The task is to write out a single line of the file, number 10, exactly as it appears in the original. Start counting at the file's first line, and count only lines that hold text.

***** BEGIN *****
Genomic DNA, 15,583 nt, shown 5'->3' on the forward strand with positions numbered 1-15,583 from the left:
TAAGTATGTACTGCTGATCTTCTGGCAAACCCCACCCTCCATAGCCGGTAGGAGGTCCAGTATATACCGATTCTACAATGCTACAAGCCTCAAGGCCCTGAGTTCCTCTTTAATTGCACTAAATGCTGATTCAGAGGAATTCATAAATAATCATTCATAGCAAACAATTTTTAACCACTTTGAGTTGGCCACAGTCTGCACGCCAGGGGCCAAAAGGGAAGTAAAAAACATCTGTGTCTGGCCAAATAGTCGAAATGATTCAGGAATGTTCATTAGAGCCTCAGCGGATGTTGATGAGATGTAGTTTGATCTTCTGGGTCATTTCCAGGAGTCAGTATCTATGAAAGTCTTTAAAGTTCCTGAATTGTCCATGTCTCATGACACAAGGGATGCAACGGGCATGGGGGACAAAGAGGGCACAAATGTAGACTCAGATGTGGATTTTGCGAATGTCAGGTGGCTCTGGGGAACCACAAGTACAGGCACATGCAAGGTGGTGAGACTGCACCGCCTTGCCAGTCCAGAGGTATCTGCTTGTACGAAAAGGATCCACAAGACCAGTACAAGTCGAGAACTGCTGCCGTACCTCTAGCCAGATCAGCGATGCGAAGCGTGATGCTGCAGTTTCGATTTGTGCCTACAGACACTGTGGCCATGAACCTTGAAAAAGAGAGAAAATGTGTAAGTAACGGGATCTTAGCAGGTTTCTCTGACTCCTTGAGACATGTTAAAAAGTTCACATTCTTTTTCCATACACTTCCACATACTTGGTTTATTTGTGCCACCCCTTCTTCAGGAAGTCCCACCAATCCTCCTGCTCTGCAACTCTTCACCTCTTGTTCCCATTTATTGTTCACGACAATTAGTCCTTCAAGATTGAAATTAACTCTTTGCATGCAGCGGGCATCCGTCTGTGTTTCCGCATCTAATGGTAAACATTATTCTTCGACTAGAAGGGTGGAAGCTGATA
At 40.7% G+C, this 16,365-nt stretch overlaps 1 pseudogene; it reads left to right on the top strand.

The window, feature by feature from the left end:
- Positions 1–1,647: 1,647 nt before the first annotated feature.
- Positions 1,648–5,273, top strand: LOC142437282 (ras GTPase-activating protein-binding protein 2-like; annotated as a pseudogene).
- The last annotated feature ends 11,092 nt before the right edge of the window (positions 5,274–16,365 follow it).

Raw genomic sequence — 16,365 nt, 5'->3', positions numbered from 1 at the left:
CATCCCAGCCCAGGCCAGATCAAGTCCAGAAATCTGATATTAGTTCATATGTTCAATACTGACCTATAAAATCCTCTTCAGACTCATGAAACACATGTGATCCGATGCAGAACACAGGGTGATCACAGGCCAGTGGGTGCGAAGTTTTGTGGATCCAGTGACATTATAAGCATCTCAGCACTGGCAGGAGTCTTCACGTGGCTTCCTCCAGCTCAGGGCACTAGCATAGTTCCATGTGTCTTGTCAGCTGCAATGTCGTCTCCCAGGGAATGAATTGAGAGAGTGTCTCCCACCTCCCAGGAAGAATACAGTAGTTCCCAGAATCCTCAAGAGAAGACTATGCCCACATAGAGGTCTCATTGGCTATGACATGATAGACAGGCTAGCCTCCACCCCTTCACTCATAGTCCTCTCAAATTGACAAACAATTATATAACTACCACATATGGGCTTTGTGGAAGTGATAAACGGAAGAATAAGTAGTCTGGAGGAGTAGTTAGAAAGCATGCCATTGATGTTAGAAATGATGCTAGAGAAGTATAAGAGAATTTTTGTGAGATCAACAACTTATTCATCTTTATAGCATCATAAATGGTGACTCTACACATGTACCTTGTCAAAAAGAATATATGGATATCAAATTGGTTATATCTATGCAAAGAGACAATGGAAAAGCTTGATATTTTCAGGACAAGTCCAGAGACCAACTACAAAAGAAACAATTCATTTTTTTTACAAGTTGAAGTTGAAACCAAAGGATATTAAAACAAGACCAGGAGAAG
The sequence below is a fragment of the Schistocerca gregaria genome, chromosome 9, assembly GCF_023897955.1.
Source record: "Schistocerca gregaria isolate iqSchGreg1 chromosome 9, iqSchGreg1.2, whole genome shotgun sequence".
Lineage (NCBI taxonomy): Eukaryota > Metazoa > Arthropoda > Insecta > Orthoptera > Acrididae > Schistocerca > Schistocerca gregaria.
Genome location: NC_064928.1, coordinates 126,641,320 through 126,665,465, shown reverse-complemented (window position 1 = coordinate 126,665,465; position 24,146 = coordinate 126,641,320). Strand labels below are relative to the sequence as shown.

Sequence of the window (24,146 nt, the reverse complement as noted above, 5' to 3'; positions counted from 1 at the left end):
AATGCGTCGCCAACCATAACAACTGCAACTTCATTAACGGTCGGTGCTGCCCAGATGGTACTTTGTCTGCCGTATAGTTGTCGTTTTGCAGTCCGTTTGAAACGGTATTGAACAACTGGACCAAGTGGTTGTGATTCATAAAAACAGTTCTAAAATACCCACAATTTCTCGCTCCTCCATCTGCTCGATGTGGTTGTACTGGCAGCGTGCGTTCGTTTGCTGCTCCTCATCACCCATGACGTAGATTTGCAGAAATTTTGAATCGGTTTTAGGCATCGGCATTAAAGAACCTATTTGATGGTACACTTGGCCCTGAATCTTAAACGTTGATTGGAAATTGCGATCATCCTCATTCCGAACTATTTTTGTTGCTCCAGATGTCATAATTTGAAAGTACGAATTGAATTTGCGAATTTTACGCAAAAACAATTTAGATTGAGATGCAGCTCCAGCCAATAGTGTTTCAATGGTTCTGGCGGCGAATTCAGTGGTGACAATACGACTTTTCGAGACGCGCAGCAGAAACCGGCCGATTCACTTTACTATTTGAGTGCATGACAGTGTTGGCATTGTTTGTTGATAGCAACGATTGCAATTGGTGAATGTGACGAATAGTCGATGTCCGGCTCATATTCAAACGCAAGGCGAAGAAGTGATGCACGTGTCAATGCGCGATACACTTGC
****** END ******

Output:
The sequence below is a fragment of the Schistocerca gregaria genome, chromosome 9, assembly GCF_023897955.1.